Digital technologies, particularly ubiquitous, social and cloud computing, provide new opportunities and challenges for human memory which have led researchers in HCI to consider ‘The Future of Looking Back’. Technologies from the papyrus scroll to the digital photograph have mediated what is remembered and how it is shared and reflected upon. Social media, smart phones and sophisticated sensing capabilities have the potential to provide incredibly detailed records of everyday life. This thesis seeks to understand the human experience of remembering as we individually and collectively, interact with these records, each providing a particular lens on the past. Moving beyond pure ‘life-logging’, and efforts to simply externalise or augment human memory, my focus, following Harper among others, is on ‘memory-as-a-resource-for-action’, questioning the value, or work done through digitally-mediated remembering as it occurs as an everyday, situated activity.
The focus for this thesis will be on the growing trend in personal informatics, personal data which can be captured through sensors embedded in smartphones and wearable devices, or is routinely generated simply through lives lived out increasingly online. Evidenced in the extreme by the burgeoning ‘Quantified Self’ movement, this data includes tracking one’s running using a smartphone app or one’s music listening habits using scrobbling services such as LastFm. Recording often mundane activities and habits, the trend of self-tracking has been well-documented in HCI, especially in relation to encouraging behaviour change, however much less consideration has been given to how we might reflect on this data in many years to come, and how it might fit in with other more carefully curated records, such as digital photo albums.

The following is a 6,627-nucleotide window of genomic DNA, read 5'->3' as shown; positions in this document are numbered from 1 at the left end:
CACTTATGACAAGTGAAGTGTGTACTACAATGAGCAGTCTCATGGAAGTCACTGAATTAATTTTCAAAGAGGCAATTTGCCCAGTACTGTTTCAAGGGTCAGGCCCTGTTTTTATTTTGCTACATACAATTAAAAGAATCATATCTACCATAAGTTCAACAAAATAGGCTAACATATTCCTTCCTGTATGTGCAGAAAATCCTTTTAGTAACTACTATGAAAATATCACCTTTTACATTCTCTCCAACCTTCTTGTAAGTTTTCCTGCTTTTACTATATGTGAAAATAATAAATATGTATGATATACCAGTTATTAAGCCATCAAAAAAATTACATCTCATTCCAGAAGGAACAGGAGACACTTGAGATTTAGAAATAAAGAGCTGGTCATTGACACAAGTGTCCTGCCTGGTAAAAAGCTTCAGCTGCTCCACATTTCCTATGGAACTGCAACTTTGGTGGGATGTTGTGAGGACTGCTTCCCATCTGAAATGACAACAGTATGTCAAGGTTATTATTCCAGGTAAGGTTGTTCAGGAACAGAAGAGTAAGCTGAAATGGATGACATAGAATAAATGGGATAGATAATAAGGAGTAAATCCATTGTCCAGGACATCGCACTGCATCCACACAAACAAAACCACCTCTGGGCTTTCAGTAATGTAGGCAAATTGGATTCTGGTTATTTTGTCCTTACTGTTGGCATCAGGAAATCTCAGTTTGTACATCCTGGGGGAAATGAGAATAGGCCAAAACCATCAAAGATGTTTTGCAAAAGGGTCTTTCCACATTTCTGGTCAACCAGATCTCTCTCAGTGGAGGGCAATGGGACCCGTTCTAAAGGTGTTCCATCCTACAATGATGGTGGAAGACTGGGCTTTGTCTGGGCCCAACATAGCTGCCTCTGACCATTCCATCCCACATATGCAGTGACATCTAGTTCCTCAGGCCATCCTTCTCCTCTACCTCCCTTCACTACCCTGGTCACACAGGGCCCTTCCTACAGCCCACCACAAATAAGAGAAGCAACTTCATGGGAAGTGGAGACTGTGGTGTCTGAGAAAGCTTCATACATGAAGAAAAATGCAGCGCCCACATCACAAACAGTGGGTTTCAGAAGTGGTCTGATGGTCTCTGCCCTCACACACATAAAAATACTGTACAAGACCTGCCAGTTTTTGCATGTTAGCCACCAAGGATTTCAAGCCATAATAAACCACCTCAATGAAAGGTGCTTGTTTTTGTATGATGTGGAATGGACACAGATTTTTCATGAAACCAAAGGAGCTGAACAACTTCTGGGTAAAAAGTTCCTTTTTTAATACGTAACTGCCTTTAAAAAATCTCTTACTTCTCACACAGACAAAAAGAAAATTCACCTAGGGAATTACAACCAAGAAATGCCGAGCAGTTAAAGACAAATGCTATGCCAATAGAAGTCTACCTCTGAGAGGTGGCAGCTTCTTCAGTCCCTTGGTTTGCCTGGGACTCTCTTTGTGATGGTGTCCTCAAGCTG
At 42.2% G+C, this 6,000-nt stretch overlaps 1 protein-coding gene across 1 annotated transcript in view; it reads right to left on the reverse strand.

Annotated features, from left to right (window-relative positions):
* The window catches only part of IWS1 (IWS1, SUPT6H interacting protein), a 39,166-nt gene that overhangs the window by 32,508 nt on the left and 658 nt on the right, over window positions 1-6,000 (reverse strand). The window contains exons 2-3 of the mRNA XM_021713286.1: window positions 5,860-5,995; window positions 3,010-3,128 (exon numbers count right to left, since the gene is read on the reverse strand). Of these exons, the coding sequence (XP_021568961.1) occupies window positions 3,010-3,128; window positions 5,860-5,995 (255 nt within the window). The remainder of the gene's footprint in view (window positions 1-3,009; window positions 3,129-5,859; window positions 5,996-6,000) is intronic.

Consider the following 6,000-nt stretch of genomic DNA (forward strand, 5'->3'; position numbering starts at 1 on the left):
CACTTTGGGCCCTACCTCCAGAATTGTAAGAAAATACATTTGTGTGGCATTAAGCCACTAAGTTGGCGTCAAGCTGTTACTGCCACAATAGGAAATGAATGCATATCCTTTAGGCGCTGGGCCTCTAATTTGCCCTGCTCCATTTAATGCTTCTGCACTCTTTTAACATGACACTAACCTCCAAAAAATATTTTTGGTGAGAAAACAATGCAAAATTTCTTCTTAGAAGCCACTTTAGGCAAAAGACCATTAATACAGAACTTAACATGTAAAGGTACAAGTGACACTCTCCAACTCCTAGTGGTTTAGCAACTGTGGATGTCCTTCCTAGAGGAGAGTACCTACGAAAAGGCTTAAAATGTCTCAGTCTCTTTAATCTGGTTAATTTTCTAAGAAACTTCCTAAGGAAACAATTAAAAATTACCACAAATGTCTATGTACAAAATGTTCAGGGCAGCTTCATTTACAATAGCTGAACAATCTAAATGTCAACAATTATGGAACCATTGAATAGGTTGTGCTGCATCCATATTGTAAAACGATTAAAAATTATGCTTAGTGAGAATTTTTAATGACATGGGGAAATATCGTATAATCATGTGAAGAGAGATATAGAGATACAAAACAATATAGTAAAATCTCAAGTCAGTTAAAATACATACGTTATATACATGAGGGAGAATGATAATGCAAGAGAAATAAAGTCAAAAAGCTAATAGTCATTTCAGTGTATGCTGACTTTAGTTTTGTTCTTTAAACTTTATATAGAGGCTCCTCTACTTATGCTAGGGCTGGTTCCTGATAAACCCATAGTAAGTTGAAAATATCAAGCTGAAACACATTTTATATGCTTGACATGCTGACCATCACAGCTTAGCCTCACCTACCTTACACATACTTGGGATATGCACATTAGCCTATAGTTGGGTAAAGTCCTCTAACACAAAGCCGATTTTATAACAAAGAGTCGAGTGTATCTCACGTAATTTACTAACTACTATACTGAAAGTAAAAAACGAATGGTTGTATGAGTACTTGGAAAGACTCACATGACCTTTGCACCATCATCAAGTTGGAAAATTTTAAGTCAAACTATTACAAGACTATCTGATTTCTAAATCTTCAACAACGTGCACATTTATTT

The initial work in this project has been to conduct an interview study during which participants have reflected on historic personal informatics data they have collected. This will lead to several design provocations to open up the design space at the intersection of remembering with digital technologies and the rise of personal informatics tools to provoke designers to reflect upon the long term use and value of the data these tools create.